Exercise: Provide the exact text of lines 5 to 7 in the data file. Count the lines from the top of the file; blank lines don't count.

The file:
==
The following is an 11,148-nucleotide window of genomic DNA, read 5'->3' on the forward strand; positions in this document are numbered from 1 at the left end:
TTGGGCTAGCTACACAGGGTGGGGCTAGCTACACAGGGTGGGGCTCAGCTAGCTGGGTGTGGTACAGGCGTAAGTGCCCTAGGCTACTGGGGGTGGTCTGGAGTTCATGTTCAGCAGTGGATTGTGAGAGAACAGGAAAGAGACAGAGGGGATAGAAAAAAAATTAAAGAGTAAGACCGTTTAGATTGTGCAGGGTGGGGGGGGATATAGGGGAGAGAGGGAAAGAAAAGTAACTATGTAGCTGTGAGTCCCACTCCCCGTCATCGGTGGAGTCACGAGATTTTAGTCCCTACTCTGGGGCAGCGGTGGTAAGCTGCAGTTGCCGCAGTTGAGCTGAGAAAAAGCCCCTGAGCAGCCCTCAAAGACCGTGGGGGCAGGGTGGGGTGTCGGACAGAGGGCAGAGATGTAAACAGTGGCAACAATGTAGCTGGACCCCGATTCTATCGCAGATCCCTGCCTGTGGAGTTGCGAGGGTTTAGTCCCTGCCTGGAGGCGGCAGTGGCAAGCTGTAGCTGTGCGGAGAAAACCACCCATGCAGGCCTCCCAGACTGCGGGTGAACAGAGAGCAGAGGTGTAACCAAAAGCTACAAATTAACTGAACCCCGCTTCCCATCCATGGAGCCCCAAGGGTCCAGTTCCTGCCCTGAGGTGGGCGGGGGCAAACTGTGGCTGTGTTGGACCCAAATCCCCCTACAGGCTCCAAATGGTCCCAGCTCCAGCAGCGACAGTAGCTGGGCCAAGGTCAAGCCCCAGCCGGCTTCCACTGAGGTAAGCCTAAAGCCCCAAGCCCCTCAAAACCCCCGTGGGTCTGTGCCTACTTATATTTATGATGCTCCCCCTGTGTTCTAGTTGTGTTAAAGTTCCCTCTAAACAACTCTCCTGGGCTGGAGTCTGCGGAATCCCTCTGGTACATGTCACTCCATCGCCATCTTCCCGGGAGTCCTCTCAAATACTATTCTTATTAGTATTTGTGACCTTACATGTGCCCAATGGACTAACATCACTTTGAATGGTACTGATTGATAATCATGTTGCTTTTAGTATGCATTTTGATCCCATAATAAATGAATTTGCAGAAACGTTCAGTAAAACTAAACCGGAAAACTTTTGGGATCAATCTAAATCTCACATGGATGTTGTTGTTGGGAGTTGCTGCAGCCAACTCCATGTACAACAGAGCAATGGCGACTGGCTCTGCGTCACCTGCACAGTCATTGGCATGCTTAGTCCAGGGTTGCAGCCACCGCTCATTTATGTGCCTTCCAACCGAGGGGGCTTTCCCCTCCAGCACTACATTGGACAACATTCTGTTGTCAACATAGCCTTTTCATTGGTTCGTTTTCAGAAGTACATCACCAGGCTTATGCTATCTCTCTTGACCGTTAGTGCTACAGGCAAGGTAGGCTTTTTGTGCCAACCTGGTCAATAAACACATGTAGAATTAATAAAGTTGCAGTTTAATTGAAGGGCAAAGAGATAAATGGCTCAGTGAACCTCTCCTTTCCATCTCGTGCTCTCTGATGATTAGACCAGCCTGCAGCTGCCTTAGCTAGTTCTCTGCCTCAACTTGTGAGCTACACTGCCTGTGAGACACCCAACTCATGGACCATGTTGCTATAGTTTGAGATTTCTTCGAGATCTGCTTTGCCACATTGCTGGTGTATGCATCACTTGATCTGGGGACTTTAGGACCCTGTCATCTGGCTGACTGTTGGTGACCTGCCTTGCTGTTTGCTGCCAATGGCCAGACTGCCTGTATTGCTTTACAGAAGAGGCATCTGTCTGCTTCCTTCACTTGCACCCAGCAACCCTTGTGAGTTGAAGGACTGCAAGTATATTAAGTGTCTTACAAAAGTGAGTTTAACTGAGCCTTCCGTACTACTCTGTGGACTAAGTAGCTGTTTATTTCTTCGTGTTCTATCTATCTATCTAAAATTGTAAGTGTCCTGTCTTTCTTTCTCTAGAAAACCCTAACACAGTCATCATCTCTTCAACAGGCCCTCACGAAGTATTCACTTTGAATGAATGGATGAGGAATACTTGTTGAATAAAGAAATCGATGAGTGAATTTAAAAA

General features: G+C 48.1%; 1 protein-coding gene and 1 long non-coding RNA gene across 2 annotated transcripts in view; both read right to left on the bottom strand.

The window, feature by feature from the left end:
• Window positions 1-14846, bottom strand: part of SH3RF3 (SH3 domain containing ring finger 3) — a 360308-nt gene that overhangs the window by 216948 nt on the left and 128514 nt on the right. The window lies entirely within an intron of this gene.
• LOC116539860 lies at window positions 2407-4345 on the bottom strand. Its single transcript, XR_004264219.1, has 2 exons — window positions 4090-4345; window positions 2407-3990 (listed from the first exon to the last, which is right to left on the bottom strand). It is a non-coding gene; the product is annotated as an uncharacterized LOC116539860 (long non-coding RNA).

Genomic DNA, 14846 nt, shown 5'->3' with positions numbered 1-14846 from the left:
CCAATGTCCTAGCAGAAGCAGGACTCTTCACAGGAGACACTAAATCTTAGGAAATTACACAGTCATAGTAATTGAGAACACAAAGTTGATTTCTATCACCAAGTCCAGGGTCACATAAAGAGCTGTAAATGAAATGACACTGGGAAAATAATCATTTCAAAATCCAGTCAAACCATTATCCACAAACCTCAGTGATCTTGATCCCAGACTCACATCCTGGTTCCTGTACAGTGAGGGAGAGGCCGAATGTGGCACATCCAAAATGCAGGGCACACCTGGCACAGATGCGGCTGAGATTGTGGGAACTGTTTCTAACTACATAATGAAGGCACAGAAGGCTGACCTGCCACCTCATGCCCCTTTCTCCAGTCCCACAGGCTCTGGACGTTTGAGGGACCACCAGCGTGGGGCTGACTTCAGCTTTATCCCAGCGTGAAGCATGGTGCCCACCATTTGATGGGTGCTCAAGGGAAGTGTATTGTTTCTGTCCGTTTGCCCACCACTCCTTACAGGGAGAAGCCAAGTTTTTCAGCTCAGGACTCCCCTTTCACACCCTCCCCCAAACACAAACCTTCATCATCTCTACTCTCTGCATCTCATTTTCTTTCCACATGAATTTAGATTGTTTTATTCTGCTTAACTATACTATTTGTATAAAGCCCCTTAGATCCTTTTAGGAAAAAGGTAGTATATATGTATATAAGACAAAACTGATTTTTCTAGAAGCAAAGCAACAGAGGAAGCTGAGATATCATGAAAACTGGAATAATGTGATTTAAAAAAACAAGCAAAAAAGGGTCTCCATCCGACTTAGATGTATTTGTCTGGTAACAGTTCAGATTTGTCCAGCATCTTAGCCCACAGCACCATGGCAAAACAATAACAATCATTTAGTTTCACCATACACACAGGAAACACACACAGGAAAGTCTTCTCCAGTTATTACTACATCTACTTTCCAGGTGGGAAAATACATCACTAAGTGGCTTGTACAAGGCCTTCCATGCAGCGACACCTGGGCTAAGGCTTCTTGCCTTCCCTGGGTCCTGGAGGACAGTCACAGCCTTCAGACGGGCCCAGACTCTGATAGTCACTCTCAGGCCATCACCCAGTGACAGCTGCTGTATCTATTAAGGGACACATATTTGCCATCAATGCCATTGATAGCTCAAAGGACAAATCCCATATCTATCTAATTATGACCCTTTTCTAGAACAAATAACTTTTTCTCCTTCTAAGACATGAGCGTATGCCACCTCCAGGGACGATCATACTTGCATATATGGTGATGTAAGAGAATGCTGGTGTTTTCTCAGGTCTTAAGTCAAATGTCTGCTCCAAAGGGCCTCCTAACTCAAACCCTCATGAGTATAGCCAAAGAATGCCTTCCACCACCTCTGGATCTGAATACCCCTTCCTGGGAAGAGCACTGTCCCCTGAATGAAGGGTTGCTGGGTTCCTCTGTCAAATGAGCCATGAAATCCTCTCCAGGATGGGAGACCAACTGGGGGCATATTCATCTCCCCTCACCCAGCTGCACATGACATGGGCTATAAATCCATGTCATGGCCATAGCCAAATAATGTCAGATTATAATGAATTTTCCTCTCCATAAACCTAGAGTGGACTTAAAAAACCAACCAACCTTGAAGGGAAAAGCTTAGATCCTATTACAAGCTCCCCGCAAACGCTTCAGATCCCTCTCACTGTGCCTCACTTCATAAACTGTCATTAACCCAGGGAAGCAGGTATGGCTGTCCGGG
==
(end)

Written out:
• Window positions 1-14846, bottom strand: part of SH3RF3 (SH3 domain containing ring finger 3) — a 360308-nt gene that overhangs the window by 216948 nt on the left and 128514 nt on the right. The window lies entirely within an intron of this gene.
• LOC116539860 lies at window positions 2407-4345 on the bottom strand. Its single transcript, XR_004264219.1, has 2 exons — window positions 4090-4345; window positions 2407-3990 (listed from the first exon to the last, which is right to left on the bottom strand). It is a non-coding gene; the product is annotated as an uncharacterized LOC116539860 (long non-coding RNA).

Genomic DNA, 14846 nt, shown 5'->3' with positions numbered 1-14846 from the left: